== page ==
TEM-scale intermediate-k (k$_{\theta}\rho_{s}$~1) ñ measured by Doppler backscattering in the steep gradient region of the pedestal shows a critical ∇P$_{e,ped}$ behavior with ñ increasing rapidly when a critical ∇P$_{e,ped}$ is reached (Fig. 3). As the pressure gradient increases, increases in E$\times$B velocity shear (not shown here) leads to saturation of TEM-scale ñ (at ~120 kPa/m, Fig 3) indicating a balance between saturated values of gradient drive, shear suppression, and turbulence level. The approximate saturation of ∇P$_{e,ped}$ that follows the large increase of TEM-scale ñ at critical ∇P$_{e,ped}$ also suggests the related turbulence transport has a role in clamping ∇P$_{e,ped}$. Note however, although ∇P$_{e,ped}$ becomes approximately constant within 25% of the ELM cycle there remains a slow increase in ∇P$_{e,ped}$ as shown in Fig 2g and Fig 3. Magnetic turbulence $\tilde{B}$, measured by polarimetry and fast magnetic probes (Fig 2h), has been identified as MTM turbulence $^{3}$ and increases with ∇T$_{e,ped}$ (∇T$_{e,ped}$ not shown but is very similar to the ∇P$_{e,ped}$ shown in Fig. 2g ) in the inter-ELM period. Both TEM-scale ñ and MTM-like $\tilde{B}$ can cause significant electron thermal transport and may explain the anomalous nature of Q$_{e}$ in the pedestal as observed by transport calculations using experimental profiles (in ASDEX-U$^{1}$ and DIII-D$^{4}$ tokamaks).

Initial linear trapped-gyro-Landau-fluid (TGLF)$^{5}$ calculations in the nearly saturated phase of the ELM cycle (60-99% of the ELM cycle, refer Fig 2) show that intermediate-k (k$_{\theta}\rho_{s}$~1) electrostatic fluctuations are the most unstable modes in the steep gradient region of the pedestal and propagate in the electron diamagnetic direction in the plasma frame. The growth rates are approximately 1.5-2 times more than the local E$\times$B shearing rates and so are relatively unaffected by the shearing. This is qualitatively consistent with the observation of these modes by the DBS system. These modes are still the most unstable modes when electromagnetic effects are included in TGLF calculations. Interestingly, scans of electron temperature and density scale lengths indicate that these modes are driven by both ∇T$_{e}$ and ∇n$_{e}$ in qualitative agreement with the observed ñ vs ∇P$_{e}$ behavior (Fig 2 and 3). Further, the TGLF simulations indicate a critical gradient type response similar to experiment (Fig 3). Based on these above TGLF results we initially identify these modes as TEM type instabilities. The above TGLF results are consistent with TEM type instabilities leading us to initially identify the experimentally observed density fluctuations to be trapped electron modes.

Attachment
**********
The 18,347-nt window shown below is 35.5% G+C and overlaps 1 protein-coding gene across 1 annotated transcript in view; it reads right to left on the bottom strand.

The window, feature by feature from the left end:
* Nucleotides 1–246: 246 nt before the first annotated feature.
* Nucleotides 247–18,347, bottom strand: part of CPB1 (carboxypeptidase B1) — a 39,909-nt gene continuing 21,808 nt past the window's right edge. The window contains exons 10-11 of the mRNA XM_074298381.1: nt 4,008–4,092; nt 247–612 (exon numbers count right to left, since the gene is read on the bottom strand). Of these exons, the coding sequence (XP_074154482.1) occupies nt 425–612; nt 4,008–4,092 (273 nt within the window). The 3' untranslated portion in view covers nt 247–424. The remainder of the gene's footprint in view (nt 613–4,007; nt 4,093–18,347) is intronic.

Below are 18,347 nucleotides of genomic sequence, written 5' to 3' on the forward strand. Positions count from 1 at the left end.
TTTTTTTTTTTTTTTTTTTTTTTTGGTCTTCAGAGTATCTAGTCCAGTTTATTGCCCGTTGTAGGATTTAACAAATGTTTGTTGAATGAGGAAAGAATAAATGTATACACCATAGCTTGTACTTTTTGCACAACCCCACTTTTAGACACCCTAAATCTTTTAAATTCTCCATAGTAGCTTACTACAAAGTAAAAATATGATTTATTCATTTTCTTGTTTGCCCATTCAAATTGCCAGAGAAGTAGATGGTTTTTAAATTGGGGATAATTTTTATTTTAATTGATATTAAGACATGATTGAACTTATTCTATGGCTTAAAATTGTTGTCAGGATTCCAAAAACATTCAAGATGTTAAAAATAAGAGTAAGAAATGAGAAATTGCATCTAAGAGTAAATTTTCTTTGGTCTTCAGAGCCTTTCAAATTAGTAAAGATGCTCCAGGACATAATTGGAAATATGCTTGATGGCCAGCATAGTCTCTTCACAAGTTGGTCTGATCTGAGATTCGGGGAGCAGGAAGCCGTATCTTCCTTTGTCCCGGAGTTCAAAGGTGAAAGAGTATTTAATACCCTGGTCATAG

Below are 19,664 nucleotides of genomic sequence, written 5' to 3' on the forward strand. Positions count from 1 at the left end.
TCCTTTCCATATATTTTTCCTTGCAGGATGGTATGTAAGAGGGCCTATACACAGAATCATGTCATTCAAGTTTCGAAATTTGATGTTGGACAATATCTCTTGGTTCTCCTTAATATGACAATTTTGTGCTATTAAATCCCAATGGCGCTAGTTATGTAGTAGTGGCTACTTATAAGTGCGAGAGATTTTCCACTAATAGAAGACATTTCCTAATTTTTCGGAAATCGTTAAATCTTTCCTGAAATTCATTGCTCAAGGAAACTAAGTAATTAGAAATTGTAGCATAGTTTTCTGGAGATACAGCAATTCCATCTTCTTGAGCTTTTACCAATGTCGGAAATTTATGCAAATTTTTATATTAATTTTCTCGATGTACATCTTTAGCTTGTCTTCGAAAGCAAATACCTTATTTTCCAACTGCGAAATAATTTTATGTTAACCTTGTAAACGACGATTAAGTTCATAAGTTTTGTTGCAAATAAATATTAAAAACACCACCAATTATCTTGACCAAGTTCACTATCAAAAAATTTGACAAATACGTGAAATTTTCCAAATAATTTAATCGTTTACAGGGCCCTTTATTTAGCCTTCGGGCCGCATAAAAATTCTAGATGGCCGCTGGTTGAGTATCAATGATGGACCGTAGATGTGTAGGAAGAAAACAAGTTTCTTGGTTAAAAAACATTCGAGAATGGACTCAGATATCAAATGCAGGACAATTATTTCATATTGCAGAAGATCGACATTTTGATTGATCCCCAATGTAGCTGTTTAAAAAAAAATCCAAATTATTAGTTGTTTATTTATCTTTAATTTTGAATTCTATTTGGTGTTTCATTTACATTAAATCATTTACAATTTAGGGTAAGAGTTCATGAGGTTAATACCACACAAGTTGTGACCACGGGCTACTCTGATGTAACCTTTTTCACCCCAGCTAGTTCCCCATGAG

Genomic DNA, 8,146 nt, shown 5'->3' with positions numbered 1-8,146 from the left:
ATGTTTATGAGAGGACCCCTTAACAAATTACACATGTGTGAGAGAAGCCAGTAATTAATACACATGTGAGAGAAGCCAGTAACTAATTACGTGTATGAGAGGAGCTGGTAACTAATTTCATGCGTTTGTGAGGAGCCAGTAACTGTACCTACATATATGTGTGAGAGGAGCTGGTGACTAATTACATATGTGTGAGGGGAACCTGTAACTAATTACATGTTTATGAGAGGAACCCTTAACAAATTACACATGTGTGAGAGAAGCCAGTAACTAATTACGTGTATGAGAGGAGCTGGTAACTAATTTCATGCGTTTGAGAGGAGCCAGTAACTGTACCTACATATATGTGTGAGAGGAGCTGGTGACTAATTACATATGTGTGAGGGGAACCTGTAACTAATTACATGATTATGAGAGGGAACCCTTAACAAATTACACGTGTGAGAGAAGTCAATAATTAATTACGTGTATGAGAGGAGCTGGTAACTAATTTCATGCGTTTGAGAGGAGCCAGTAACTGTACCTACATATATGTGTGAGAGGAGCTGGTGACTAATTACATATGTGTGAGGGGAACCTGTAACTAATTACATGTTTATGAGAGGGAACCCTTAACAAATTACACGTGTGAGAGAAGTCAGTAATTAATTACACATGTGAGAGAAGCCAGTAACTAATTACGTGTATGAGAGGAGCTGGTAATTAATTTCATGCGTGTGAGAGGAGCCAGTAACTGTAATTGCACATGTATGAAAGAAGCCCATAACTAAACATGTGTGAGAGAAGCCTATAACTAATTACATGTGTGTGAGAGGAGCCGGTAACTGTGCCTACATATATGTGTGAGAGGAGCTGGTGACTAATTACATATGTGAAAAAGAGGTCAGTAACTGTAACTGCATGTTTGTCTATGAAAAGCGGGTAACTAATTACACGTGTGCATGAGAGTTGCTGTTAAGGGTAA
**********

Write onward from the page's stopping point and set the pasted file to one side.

The new scientific understanding reported here on the ELM and inter-ELM turbulence, thermal fluxes, and temporal behavior are critical to testing, validating, and improving current models and simulations. These improved models and simulations are in turn fundamental to predicting and controlling pedestal pressure and ELMs (or even ELM elimination) necessary for optimizing and protection of future fusion devices.

This work was supported by the US Department of Energy under grants DE-FG02-08ER54984, DE-AC02-09CH11466, DE-FG02-08ER54999, DE-SC0019302 and DE-FC02-04ER54698.

$^{1}$E. Viezzer et al., Nucl. Fusion 57, 022020 (2017).
$^{2}$P.B. Snyder et al., Nuclear Fusion 51, 103016 (2011).
$^{3}$J. Chen et al., Submitted to IAEA FEC 2020.
$^{4}$S. Haskey et al., Submitted to IAEA FEC 2020.
$^{5}$G. Staebler et al., Phys. Plasmas 14, 055909 (2007).

Country or International Organization United States University of California-Los Angeles

### Primary author

Kshitish Kumar Barada (University of California-Los Angeles)

### Co-authors

Terry Rhodes (UCLA) Shaun Haskey (Princeton Plasma Physics Laboratory) R.J. Groebner (General Atomics) Dr Santanu Banerjee (College of William and Mary) Ahmed Diallo (PPPL) Florian M. Laggner (Princeton University) Zheng Yan (University of Wisconsin-Madison) Dr Lei Zeng (University of California, Los Angeles) Dr Guiding Wang (University of California, Los Angeles)